Bicycles create better cities
A new survey from AFRY shows that close to in every four young Dane prefer to take their bike when asked about their favourite means of transportation. And if you ask Mathias Schmidt from AFRY, this should be more visible in the way we plan our cities.
23 % of young Danish people prefer to jump on their bike, when transporting themselves from A to B. According to Mathias Schmidt, who works with traffic planning at AFRY, this makes perfect sense:
“Bicycles are like water. When riding a bike, it feels as if you’re soaring smoothly through the heavy afternoon traffic, and at the same time you’re doing both yourself, the city, and the climate a favour,” he says.
”We have to think about holistic solutions”
More and more people are living in the cities. For instance, the population growth in Copenhagen has increased with about 26 % over the last 15 years. This leads to a rise in freight- and passenger transport, which puts a strain on both the climate and the road network.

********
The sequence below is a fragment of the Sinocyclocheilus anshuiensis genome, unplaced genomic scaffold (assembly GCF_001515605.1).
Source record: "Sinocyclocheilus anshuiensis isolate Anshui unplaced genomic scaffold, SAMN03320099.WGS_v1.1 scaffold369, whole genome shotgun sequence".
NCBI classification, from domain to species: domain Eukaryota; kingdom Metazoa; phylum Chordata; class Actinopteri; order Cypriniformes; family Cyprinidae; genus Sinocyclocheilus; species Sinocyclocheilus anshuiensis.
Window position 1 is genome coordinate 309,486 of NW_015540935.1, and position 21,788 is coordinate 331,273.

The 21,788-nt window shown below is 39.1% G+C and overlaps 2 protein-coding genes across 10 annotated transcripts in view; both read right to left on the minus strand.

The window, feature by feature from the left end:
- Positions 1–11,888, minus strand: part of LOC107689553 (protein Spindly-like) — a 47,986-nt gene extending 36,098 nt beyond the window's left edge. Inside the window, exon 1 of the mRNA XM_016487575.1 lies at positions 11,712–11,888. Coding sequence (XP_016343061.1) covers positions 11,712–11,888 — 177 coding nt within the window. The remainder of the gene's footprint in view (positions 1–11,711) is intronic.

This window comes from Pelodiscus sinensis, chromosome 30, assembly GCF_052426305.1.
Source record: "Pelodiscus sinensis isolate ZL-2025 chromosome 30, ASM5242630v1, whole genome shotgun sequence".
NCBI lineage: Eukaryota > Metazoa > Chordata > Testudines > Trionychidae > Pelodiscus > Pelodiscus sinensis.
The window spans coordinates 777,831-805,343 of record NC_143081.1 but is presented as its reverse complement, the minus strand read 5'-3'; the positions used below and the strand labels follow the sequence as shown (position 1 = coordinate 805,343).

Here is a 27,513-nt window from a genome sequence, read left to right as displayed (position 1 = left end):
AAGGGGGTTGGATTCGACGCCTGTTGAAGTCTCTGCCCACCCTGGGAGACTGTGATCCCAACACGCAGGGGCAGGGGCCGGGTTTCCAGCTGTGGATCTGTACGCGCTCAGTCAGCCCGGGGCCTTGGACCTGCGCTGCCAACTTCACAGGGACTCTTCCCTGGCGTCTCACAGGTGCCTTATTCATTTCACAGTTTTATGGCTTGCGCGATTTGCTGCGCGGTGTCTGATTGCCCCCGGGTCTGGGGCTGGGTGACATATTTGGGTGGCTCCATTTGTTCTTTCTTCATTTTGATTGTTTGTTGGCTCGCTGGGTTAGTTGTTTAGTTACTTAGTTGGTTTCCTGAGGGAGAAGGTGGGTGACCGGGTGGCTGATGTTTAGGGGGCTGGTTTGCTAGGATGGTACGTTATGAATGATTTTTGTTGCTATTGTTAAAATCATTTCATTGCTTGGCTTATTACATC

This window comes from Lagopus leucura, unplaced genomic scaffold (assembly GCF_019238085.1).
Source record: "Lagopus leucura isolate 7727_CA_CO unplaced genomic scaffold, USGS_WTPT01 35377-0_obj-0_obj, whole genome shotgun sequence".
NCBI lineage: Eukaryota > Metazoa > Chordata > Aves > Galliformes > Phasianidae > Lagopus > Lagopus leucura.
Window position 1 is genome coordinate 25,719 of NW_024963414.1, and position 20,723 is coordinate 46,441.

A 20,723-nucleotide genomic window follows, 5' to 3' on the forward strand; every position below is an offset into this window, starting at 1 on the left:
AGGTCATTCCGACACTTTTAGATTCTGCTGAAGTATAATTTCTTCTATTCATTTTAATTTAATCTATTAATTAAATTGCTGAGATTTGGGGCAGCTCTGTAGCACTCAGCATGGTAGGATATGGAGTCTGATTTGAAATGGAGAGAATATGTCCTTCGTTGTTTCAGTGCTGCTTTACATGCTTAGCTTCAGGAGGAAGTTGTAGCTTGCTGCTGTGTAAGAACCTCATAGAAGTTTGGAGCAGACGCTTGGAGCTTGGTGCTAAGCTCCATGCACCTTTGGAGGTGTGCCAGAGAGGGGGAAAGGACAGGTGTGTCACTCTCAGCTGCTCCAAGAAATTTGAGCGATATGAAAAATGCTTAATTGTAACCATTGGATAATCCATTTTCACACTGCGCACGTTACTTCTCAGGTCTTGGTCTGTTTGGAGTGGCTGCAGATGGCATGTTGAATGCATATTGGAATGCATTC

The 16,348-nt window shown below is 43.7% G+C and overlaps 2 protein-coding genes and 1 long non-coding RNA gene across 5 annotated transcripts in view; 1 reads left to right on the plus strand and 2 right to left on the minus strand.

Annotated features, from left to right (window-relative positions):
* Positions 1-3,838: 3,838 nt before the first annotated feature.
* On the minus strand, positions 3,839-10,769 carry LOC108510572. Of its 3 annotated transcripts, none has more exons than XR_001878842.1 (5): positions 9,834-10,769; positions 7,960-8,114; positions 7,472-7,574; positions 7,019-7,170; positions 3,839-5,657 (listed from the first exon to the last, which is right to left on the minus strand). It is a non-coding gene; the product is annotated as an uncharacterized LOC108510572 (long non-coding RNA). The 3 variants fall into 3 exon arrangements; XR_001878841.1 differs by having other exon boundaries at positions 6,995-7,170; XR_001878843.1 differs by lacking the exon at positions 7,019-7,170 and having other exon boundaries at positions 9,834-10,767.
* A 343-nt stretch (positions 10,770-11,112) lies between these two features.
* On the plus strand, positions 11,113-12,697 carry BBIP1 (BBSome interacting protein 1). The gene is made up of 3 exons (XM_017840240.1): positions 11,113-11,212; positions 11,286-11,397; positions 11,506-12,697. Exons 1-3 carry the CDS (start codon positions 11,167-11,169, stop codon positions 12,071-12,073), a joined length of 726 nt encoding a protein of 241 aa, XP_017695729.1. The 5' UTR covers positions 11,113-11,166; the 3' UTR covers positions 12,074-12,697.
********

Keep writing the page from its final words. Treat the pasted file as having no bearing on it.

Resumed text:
”If all the people, who are living in the cities were to have one or two cars, then neither the climate, the road network, or the space in city would be able to keep up. That’s why we should start thinking in holistic solutions and distancing ourselves from the kind of society, where everyone having their own car is a normality. Instead, we should work towards a society, where we rely more on public transportation, bicycles, and shared economy solutions like car sharing,” says Mathias Schmidt.
Mathias also points out, that it is tough to make decisions that restrict people from having the freedom to buy or use cars as they wish. This requires visionary and brave decision makers, who dare to think differently, while making sure that the bike remains a more desirable choice than the car.
Smart mobility solutions can pave the way
One way of getting the cars out of the city is to develop smart mobility solutions like shared bicycles, cars, and platforms that make travelling with public transport available for everyone: